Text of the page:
December 19, 2013; The Atlantic – Cities

The Atlantic’s Cities website, as part of a weeklong “America 360” series on Providence, Rhode Island, recently focused on the city’s ambivalent relationship with the large nonprofit institutions that give it vitality and contribute to its civic growth, but which at the same time accelerate the erosion of its tax base.

The story starts out with the tale of the old Rhode Island Hospital Trust bank, built downtown nearly a century ago, but long out of business. Today, the building houses the library of the Rhode Island School of Design (RISD), a nationally renowned art school. It’s just one of the ways in which local nonprofits are reclaiming older buildings and parcels of land throughout the city, and properties like it are everywhere, says the article: “Grand banking halls without the banks, ornate department stores that no longer sell a thing. The city’s primary growth industry now—higher education—has moved in.”

“That’s been a positive story for a struggling downtown. But it comes at a cost,” the article explains, because universities and hospitals, which are at the center of many economic revitalization plans, don’t pay property taxes as nonprofit organizations: “That means cities like Providence are leaning on an industry whose growth, by definition, slowly chips away at the local tax base.”

Last year, nearly 40 percent of the total property value in Providence was tax-exempt, including not just the four major schools, but also hospitals, churches, cultural institutions, and government buildings. When the city faced a fiscal crisis in 2011, RISD, Brown University, Johnson & Wales, and Providence College were the wealthiest institutions in town. The city, facing a $110 million budget deficit, estimated that those four schools and the three major hospitals in town would have paid more than that in annual tax revenue, if not for their nonprofit status.

The online article by staff writer Emily Badger reports that the city and schools ultimately went through difficult and contentious negotiations that balanced the city’s financial needs against the resources of the nonprofits. But the two sectors are at odds in other college towns across America sustained by property taxes (it is less of an issue in California and some other states, where property taxes make up a much smaller percentage of local tax revenues). Providence illustrates a temporary solution, but it raises questions about the long-term viability of a community built around nonprofits being capable of funding itself and providing a home for its important institutions at the same time.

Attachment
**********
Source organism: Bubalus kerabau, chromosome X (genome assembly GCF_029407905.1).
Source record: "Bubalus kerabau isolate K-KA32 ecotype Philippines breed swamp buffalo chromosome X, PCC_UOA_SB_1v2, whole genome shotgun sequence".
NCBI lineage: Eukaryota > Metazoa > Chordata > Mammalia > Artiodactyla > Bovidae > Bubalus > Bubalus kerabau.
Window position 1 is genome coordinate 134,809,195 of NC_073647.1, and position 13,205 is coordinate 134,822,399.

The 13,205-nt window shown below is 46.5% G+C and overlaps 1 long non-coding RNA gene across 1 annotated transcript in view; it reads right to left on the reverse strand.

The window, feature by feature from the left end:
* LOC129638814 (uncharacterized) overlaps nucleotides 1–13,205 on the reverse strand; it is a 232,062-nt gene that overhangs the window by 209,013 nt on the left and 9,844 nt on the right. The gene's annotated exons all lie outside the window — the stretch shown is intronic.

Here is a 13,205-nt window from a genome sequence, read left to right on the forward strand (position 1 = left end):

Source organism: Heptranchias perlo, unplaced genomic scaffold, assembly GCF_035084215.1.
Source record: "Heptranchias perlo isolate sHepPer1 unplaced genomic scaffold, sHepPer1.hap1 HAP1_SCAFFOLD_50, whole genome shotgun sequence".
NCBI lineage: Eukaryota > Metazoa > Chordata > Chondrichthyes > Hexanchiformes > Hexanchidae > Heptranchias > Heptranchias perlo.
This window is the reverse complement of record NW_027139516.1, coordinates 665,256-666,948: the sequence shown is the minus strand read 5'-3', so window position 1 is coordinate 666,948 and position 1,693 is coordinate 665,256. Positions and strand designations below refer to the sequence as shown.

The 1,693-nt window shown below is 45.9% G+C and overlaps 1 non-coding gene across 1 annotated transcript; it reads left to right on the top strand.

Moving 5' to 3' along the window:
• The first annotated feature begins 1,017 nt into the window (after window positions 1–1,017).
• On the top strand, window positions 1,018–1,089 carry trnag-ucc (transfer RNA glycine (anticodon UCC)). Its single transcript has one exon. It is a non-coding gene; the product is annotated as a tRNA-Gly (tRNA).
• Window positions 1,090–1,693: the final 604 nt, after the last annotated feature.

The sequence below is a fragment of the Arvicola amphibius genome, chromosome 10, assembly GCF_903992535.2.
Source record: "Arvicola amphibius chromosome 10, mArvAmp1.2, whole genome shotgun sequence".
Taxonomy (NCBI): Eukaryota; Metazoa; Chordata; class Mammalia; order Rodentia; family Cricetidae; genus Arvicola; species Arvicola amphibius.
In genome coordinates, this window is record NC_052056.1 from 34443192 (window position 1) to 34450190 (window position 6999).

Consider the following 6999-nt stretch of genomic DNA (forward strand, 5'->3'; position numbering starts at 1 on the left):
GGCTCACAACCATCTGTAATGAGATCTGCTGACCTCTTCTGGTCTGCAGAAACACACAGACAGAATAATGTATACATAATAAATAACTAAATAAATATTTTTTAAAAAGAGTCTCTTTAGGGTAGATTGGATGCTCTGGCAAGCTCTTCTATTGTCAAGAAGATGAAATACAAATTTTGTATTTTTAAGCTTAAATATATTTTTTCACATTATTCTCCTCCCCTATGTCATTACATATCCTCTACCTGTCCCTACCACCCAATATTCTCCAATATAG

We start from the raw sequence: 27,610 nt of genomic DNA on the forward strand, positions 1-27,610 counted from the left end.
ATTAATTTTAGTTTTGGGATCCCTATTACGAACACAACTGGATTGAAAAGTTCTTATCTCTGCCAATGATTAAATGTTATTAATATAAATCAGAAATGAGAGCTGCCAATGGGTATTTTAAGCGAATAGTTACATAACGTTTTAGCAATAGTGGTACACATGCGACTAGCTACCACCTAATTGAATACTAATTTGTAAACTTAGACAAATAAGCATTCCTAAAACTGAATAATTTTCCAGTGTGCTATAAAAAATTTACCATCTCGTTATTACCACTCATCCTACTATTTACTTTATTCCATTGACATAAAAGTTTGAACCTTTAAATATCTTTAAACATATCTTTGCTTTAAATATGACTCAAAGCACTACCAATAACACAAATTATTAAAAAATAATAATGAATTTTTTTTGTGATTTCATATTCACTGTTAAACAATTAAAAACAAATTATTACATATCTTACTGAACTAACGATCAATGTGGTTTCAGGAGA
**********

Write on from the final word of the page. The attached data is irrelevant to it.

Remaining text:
The issue first surfaced in Providence in 2003, when the city was facing a $60 million deficit. It negotiated a 20-year agreement with the four schools to contribute $48 million over time to the city, partly in recognition that their expanding campuses were taking property off the tax rolls. Then, in 2011, the city went back for more, in the belief that it was facing bankruptcy. But by then the universities’ finances had begun to erode due to the effects of the Great Recession—for example, Brown lost a third of its endowment when the stock market collapsed in 2008, and it still hasn’t fully recovered.

Badger’s piece said that some critics questioned whether higher education should retain its nonprofit status at all. And the federal government has begun pressuring colleges and universities to lower tuition in response to the outcry over skyrocketing student loans. In Providence, the four schools resisted reopening their 2003 agreement, and they started out discussions with some conditions: They would not come to the table without the rest of the city’s nonprofits, such as the hospitals; they wanted the Rhode Island Legislature to increase state contributions to municipalities that are nonprofit centers; and they wanted the city to negotiate concessions with unions and retirees.

Eventually, the schools decided on a strategy that was transactional—they weren’t giving away anything unless they received something in return, saying that such an agreement could help them argue that they were keeping their nonprofit status intact. Ultimately, each of the colleges negotiated their own deals; for example, additional payments in exchange for acquiring city-owned property at a discount, or leases on new parking spots.

The city will not get the full amount it would have collected if the universities and hospitals were any other kind of property-holder, says The Atlantic – Cities, but it did get about half of what it initially wanted from the seven big tax-exempt nonprofits. The payments are publicly described as “voluntary,” which is typical of the way PILOTs, or payment in lieu of taxes, are characterized.

This is a national issue, and NPQ has covered similar situations in municipalities large and small. Earlier this year, the city of Pittsburgh sued the University of Pittsburgh Medical Center, PA’s largest employer and the richest nonprofit in town, trying to strip it of its status. Boston has a less contentious payment program that it stresses is voluntary.

The article points out that the new arrangement “underscores one of the reasons these ad-hoc local deals are ultimately unsustainable, both for the host cities and for the schools that agree to them. When these agreements expire, Providence will likely still have an economy built on nonprofits.”

But there is another, more fundamental issue here: the spectacle of two institutional sectors of American society, government and nonprofit institutions, battling it out over scarce financial resources. The irony is that both sectors are pledged to provide public benefits that help the very same communities and the people in them. They should be working together, rather than at cross-purposes.—Larry Kaplan